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Enhanced Informatics Response to Disasters through Collaboration of Public Health Response Teams


Enhanced Informatics Response to Disasters through ... Beth Stover CDC/OWCD. Linda Karr ASTDN. Carl Kinkade CDC/NCPHI. Meeyong Park CDC/NCPHI ... – PowerPoint PPT presentation

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Title: Enhanced Informatics Response to Disasters through Collaboration of Public Health Response Teams

Enhanced Informatics Response to Disasters
through Collaboration of Public Health Response
LCDR Margaret A. Riggs, PhD, MPH, MS Career
Epidemiology Field Officer CDC / COTPER Kentucky
Dept. for Public Health
  • Disaster Surveillance
  • Exercise / Training
  • Evaluation of surveillance tool
  • Multi-state /Multi-agency collaboration
  • Recommendations

Importance of Active Surveillance During a
  • Complement to regular reporting mechanisms
  • Rapidly detect outbreaks and define health
  • Identify groups at risks for adverse health
  • Determine needs of special populations

Importance of Active Surveillance During a
Disaster (2)
  • Optimize the relief response
  • Monitor the effectiveness of the relief effort
  • Respond to public concerns and media inquiries
  • Facilitate planning for future disasters

Use of Informatics in Disasters
  • Real-time and accurate epidemiologic data is
    critical to decision making
  • Delivery of appropriate public health services
    during emergency events such as disease outbreaks
    or disasters is essential.
  • Agencies must receive data from the field quickly
    and have the ability to compare results across
    jurisdictions when multiple states are affected.

Validating systems
  • A field-tested, electronic standardized system of
    data collection is essential for early event
    detection, emergency response, and public health
    decision making.
  • With the rapid advancement of informatics
    capabilities, it is essential to systematically
    validate the methods that are most effective.

Project Objective
  • Evaluate the usefulness and acceptance of GIS/GPS
    equipped handheld computers for disaster
    surveillance through the collaboration of public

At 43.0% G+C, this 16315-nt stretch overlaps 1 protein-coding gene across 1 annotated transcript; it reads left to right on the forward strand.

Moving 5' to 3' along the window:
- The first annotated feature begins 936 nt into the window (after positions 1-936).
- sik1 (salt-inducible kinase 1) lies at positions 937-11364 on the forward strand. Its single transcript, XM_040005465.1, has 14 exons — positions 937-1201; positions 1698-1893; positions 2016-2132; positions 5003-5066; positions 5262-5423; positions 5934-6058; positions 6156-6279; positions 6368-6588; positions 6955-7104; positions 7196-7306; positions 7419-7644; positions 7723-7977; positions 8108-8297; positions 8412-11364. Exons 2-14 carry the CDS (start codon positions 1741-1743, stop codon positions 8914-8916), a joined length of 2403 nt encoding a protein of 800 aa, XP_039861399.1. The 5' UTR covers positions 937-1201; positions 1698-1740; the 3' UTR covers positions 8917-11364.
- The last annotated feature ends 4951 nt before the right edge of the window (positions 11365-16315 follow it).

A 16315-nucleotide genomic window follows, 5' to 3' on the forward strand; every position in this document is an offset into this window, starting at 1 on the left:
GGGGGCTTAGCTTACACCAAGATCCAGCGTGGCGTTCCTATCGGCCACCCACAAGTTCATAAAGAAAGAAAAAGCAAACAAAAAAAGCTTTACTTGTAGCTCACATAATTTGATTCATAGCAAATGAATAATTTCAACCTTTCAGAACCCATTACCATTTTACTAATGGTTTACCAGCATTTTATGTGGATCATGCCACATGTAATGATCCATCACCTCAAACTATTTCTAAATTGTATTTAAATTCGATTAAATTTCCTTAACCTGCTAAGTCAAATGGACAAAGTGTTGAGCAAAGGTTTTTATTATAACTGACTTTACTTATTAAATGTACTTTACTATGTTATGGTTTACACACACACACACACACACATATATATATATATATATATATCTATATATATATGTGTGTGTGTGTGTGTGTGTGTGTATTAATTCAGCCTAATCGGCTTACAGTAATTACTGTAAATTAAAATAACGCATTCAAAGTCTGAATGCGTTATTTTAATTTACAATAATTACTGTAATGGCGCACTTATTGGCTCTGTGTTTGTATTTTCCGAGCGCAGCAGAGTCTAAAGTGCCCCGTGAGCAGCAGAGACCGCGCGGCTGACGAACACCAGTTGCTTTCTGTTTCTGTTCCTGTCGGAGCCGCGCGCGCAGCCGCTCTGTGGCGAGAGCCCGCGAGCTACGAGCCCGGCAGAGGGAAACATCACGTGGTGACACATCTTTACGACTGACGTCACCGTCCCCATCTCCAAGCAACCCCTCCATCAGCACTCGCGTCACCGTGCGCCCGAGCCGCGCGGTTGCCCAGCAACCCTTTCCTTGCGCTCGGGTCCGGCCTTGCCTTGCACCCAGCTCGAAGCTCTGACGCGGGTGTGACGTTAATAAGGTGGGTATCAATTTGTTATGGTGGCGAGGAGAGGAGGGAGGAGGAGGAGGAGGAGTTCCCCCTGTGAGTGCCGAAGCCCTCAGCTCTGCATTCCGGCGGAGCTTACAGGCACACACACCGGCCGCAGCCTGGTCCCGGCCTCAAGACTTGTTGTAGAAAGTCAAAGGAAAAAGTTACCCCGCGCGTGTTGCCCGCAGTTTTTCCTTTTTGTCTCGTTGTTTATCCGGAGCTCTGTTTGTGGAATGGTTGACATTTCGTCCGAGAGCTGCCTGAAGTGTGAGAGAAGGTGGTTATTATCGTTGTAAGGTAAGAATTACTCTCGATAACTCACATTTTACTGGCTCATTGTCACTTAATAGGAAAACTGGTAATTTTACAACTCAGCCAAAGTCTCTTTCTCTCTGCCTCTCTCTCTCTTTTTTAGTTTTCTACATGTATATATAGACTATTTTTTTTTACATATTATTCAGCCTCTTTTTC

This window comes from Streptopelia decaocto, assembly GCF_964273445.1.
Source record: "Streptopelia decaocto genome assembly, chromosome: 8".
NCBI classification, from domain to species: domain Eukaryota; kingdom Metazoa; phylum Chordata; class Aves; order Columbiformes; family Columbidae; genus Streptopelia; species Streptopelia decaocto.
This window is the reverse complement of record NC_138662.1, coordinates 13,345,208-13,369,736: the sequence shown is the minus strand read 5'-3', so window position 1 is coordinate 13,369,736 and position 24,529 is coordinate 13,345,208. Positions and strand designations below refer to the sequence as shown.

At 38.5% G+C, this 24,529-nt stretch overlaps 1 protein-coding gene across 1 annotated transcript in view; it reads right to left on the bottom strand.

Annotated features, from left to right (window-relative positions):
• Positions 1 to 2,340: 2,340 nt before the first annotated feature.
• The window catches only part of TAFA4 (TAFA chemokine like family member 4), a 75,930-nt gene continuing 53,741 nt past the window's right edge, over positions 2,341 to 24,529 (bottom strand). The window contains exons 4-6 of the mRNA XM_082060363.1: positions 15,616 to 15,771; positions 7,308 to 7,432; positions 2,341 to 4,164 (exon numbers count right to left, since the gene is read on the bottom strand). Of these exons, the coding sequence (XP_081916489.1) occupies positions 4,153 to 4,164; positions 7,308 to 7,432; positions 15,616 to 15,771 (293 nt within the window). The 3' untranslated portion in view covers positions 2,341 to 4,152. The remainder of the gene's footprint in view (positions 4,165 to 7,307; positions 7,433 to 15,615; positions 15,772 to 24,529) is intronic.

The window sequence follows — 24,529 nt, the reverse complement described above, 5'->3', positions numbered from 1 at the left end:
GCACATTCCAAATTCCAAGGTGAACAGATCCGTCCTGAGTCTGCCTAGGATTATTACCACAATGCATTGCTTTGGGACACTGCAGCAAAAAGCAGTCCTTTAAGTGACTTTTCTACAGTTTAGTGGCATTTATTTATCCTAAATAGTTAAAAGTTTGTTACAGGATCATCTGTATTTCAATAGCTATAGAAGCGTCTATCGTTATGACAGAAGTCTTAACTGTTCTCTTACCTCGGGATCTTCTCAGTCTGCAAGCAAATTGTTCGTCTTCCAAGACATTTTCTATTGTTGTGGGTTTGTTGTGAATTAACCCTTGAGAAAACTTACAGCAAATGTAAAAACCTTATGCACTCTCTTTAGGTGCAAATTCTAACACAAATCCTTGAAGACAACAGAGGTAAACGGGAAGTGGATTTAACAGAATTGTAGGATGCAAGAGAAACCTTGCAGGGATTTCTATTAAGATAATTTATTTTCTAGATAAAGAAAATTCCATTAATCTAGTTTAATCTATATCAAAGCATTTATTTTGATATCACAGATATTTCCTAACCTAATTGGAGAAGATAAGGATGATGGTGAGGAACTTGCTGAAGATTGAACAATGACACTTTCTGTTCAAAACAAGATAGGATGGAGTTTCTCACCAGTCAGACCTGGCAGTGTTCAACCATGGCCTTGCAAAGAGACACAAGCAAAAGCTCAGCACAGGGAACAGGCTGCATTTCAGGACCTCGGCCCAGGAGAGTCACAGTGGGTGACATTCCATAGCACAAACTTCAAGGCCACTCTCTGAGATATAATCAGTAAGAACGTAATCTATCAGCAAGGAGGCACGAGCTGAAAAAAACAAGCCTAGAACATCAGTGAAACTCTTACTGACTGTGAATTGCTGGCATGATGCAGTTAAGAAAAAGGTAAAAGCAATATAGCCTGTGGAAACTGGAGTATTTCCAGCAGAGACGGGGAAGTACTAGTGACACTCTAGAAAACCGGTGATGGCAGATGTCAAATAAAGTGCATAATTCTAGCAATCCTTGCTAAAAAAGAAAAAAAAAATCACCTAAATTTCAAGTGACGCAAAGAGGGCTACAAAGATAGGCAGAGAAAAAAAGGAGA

health teams.

  • Two agencies
  • CDC
  • Association of State and Territorial Directors of
    Nursing (ASTDN)
  • Three states
  • Georgia
  • Tennessee
  • Kentucky
  • Three disciplines
  • Nurses
  • Epidemiologists
  • Environmental Health Specialists

  • Equipment purchased using funds provided by CDCs
    Coordinating Office for Terrorism Preparedness
    and Emergency Response.
  • Laptop computers
  • Six Dell Precision M6300 notebooks
  • Each state received two laptops.
  • Software
  • ESRI ArcView software
  • Arc GIS
  • GeoAge Field Adapted Survey Toolkit (FAST)
  • SAS 9.1
  • Microsoft Office Pro
  • Handheld Devices
  • Thirty-one Trimble Geocollector submeters
  • ArcPad and Trimble GPS correct for ArcPad

Training / Exercise
  • Three-day comprehensive training exercise
  • 2 days of Geographic Information System (GIS)
  • ½ day of handheld computer training
  • Global Positioning System (GPS)
  • FAST (GeoAge) software to create a
    data-collection form
  • Natural Disaster Morbidity Report Form template
  • ½ day of tornado disaster exercise
  • collected, imported, analyzed, mapped data.

Exercise Scenario Setting Twisterville
  • The area has been under a tornado watch since
    115 p.m. Since that time, a large storm system
    moving through this portion of the state has
    begun moving in a direction that is taking over
    portions of Tornado county, including

Exercise Scenario
Several homes have been affected. There have
been reports of a number of people being injured,
and displaced individuals are wandering around
the stricken area.
Exercise Scenario
  • On-scene police units report limited access into
    the damaged area due to large pieces of debris
    and nails littering the streets.

Exercise Scenario
  • Local and State health officials have been asked
    to assist with setting up active surveillance at
    designated shelters which have been set up for
    tornado victims.

Exercise Scenario
  • You have been assigned to work at one of three
  • You will be interviewing patients for active